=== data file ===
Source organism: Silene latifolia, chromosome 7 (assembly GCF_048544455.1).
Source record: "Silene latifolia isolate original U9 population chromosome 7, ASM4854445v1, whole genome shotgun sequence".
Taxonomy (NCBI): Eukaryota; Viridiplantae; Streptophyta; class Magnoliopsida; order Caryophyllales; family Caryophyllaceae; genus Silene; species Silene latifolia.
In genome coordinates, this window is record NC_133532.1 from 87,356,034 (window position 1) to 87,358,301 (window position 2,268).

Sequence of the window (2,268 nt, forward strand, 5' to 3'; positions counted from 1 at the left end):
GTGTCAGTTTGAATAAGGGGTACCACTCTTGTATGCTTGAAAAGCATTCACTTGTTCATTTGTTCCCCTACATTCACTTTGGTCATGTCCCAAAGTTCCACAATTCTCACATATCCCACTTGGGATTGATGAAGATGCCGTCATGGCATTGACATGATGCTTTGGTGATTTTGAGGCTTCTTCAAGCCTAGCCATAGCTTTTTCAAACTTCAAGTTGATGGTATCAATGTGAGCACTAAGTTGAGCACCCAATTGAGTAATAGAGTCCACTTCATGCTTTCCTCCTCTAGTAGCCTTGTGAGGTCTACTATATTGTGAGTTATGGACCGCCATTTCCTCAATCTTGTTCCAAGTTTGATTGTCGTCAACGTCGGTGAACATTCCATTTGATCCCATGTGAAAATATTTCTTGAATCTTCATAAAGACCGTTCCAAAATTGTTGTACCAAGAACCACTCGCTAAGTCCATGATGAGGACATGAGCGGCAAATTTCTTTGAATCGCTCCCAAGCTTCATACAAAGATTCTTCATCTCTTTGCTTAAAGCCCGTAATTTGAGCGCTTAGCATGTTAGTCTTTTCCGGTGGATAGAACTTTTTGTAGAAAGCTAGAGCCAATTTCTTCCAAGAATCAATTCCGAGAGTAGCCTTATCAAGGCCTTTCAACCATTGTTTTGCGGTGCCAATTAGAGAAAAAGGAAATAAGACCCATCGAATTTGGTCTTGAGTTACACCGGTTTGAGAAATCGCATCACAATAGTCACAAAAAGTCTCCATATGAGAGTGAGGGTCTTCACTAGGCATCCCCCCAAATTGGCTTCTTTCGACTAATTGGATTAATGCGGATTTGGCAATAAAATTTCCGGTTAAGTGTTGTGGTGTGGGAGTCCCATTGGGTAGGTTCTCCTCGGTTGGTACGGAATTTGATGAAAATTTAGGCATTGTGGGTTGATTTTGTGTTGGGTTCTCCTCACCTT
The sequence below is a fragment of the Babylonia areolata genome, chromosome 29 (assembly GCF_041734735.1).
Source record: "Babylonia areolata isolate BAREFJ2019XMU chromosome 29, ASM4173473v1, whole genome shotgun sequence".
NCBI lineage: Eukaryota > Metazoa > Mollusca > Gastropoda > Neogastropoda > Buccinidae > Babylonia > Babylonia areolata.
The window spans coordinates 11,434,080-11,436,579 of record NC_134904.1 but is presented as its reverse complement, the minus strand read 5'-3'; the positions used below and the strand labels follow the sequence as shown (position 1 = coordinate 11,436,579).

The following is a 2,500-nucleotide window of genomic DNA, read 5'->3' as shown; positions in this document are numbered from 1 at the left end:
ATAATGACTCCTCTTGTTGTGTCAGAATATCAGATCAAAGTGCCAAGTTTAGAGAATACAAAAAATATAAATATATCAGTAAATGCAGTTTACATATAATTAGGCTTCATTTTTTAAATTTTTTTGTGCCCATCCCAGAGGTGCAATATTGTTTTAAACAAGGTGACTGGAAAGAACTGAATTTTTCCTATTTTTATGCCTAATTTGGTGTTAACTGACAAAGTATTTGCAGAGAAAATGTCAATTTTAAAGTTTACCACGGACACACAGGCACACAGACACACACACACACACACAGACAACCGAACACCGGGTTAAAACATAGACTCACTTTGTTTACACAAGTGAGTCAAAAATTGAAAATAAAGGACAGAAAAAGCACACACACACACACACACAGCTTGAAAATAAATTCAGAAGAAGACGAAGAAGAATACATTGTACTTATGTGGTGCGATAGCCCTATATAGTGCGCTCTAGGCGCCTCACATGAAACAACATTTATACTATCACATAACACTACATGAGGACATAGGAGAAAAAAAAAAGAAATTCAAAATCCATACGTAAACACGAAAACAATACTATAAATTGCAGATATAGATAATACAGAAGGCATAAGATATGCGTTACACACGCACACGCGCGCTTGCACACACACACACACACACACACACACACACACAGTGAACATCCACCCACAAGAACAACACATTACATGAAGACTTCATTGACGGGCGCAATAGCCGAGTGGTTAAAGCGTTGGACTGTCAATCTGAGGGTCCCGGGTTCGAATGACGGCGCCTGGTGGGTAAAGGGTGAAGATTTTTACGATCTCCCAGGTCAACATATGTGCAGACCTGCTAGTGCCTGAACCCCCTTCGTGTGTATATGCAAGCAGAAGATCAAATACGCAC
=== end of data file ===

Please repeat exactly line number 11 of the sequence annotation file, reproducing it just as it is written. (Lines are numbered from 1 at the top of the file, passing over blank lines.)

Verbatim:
The following is a 2,500-nucleotide window of genomic DNA, read 5'->3' as shown; positions in this document are numbered from 1 at the left end: